Last Sunday, I posted about the book I was working on: The Interconnection of Time and Tide. As promised, this week you get to see the rest of the process and the final product.
Here’s some of the finished stitching on the main accordion (the lines of stitching stop at the slit on the inner fold of the accordion)
and here’s what it looks like from the wrong side.
You can see the join between the two calendar sections that I used for the base accordion. I joined them at the top and bottom with strips of Japanese paper. The folds in which I cut the slits were also reinforced. This makes the piece stronger and also makes the spine of the book visually consistent.
Next I inserted the tide chart accordion through the slits in the lunar calendar accordion. This was trickier than it would be if mounting individual signatures, particularly because of the cutouts on the page. Here’s a view of the spine.
Folded strips of the blue Japanese paper were inserted through the tide chart accordion, locking the whole structure together.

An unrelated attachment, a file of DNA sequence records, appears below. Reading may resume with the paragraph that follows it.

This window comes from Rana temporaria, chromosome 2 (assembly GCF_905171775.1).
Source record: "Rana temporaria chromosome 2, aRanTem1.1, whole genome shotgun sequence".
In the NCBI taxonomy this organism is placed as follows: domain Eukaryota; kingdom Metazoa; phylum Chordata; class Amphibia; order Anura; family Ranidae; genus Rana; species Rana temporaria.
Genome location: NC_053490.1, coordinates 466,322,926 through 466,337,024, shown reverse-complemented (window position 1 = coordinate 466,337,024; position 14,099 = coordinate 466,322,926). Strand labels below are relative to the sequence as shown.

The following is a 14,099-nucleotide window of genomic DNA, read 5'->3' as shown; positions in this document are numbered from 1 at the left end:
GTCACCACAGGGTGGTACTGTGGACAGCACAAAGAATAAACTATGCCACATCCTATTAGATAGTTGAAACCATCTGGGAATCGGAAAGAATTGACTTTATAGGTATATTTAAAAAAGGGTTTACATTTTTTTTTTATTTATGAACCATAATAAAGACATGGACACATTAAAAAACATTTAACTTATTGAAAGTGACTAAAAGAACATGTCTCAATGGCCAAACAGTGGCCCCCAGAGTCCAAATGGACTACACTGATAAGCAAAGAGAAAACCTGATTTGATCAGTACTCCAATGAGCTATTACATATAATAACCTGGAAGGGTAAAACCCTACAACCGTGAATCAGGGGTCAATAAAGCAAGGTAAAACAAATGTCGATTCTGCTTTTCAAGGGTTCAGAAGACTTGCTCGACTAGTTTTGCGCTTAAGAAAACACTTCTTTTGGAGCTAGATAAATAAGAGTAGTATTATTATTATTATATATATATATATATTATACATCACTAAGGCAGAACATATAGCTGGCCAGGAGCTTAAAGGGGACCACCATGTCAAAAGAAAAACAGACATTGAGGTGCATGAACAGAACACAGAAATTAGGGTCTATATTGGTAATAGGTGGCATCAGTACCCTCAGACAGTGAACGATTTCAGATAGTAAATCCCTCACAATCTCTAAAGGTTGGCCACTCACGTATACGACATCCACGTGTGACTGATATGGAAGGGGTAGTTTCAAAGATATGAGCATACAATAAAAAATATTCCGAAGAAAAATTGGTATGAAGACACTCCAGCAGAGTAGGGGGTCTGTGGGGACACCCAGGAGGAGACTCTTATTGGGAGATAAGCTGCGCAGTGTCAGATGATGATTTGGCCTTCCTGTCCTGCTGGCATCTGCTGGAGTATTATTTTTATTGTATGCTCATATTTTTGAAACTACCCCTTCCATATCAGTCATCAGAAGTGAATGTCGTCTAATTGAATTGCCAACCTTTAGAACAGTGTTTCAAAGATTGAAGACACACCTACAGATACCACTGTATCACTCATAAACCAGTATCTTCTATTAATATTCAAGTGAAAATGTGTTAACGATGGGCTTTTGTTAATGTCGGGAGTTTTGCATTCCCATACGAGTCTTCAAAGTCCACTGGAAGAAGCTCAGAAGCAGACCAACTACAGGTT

The last image shows our new cat helping. You can tell her arrival was rather sudden, as the camera had already done an autofocus on the book before she appeared in the frame.
I glued down the tab ends of the tide chart (you can see them in the spine photo above), then glued the outer pages of the moon accordion down over them to form the front and back covers. All that was left was to do the title panel. I printed the title in reverse on the back of a piece of the same paper I used for the tide chart and used that for a stitching guide.
The panel was trimmed to the same size as the interior accordion and mounted in the same position relative to the larger page.
A number of decisions had to made in designing the book. I chose the structure because it gives an in and out/low and high rhythm to the work. The lunar calendars were printed in silver ink, so both the blue and white Japanese papers were chosen not only for strength, but because they both have reflective inclusions that recall the shininess of the moons. The embroidery floss is also shiny. Its use for the title links the outside of the book to the inside, as does the use of the blue paper for both the spine reinforcements and the locking inserts.
Although this post wasn’t written as a set of instructions, there is probably enough information in the images to help you figure out how to do this structure yourself. As a final look at how it all went together, here’s a shot from above. Without the cat.